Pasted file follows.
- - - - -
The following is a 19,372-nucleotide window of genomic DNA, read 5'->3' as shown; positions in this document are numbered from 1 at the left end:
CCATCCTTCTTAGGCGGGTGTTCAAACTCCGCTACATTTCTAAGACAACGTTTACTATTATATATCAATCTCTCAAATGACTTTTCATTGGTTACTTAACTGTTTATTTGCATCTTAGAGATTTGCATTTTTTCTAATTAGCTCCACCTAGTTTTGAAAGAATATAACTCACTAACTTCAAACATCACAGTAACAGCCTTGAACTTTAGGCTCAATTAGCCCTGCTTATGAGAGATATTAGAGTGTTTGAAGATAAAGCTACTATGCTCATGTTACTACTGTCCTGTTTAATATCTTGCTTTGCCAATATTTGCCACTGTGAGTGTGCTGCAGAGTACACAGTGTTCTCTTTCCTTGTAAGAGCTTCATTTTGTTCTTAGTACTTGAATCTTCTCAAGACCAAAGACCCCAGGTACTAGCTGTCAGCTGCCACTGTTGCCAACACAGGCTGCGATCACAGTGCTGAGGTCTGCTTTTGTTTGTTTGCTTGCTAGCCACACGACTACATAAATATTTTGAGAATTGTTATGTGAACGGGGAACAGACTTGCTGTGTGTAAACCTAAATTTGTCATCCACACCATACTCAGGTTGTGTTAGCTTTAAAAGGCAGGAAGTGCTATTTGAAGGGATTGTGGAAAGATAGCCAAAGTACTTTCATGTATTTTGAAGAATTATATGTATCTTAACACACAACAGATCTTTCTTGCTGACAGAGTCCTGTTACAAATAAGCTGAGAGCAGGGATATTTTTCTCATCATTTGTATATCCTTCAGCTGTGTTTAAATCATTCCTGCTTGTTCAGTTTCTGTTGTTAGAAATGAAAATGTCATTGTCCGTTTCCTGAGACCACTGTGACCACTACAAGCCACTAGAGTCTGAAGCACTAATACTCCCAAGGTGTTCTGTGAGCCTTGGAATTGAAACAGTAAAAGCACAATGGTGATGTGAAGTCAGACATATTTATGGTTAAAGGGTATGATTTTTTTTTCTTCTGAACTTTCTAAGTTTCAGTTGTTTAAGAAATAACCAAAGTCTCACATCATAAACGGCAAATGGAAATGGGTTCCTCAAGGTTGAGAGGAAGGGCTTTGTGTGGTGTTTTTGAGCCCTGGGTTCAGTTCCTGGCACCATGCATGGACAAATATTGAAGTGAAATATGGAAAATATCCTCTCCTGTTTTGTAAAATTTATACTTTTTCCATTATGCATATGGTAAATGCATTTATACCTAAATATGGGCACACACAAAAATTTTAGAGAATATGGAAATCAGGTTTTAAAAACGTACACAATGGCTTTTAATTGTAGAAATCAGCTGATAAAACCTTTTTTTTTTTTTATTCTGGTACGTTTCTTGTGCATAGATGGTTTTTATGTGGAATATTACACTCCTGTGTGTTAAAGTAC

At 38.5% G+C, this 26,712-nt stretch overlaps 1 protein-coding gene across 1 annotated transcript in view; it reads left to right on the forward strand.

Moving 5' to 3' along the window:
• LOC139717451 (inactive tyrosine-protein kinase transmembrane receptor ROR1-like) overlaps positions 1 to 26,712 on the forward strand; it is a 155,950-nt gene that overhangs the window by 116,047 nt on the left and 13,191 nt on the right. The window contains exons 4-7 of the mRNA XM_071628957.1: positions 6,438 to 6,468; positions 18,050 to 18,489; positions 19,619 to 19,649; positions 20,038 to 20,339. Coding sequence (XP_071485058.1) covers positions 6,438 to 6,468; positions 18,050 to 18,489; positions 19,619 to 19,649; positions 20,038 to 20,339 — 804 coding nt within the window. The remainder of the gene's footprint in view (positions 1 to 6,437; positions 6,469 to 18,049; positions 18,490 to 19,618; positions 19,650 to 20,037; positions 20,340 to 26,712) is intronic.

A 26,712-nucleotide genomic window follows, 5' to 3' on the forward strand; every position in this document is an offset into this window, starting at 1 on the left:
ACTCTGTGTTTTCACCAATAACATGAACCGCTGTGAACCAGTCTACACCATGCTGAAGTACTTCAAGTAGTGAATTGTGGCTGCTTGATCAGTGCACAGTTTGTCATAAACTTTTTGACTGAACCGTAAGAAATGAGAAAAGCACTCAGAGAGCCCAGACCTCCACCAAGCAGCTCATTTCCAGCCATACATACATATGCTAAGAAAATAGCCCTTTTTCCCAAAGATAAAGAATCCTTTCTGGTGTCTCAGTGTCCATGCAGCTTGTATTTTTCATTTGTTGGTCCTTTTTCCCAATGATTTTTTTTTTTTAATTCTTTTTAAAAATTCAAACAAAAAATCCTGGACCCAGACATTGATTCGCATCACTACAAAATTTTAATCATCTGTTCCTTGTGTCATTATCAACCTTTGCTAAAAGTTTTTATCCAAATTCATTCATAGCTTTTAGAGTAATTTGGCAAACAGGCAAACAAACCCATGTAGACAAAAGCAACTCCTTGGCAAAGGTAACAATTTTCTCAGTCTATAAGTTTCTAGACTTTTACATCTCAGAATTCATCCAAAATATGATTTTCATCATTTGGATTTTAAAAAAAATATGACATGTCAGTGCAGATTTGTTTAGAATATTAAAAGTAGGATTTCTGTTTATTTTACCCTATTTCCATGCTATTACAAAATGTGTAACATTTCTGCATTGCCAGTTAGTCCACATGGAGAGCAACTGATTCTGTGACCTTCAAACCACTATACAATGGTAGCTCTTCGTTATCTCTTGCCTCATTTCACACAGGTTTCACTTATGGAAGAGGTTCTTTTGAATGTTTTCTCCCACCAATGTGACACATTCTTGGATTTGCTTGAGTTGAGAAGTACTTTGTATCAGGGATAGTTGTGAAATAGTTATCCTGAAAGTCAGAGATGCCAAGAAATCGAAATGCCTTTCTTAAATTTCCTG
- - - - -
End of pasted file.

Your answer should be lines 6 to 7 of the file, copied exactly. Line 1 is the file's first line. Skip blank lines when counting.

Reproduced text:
A 26,712-nucleotide genomic window follows, 5' to 3' on the forward strand; every position in this document is an offset into this window, starting at 1 on the left:
ACTCTGTGTTTTCACCAATAACATGAACCGCTGTGAACCAGTCTACACCATGCTGAAGTACTTCAAGTAGTGAATTGTGGCTGCTTGATCAGTGCACAGTTTGTCATAAACTTTTTGACTGAACCGTAAGAAATGAGAAAAGCACTCAGAGAGCCCAGACCTCCACCAAGCAGCTCATTTCCAGCCATACATACATATGCTAAGAAAATAGCCCTTTTTCCCAAAGATAAAGAATCCTTTCTGGTGTCTCAGTGTCCATGCAGCTTGTATTTTTCATTTGTTGGTCCTTTTTCCCAATGATTTTTTTTTTTTAATTCTTTTTAAAAATTCAAACAAAAAATCCTGGACCCAGACATTGATTCGCATCACTACAAAATTTTAATCATCTGTTCCTTGTGTCATTATCAACCTTTGCTAAAAGTTTTTATCCAAATTCATTCATAGCTTTTAGAGTAATTTGGCAAACAGGCAAACAAACCCATGTAGACAAAAGCAACTCCTTGGCAAAGGTAACAATTTTCTCAGTCTATAAGTTTCTAGACTTTTACATCTCAGAATTCATCCAAAATATGATTTTCATCATTTGGATTTTAAAAAAAATATGACATGTCAGTGCAGATTTGTTTAGAATATTAAAAGTAGGATTTCTGTTTATTTTACCCTATTTCCATGCTATTACAAAATGTGTAACATTTCTGCATTGCCAGTTAGTCCACATGGAGAGCAACTGATTCTGTGACCTTCAAACCACTATACAATGGTAGCTCTTCGTTATCTCTTGCCTCATTTCACACAGGTTTCACTTATGGAAGAGGTTCTTTTGAATGTTTTCTCCCACCAATGTGACACATTCTTGGATTTGCTTGAGTTGAGAAGTACTTTGTATCAGGGATAGTTGTGAAATAGTTATCCTGAAAGTCAGAGATGCCAAGAAATCGAAATGCCTTTCTTAAATTTCCTG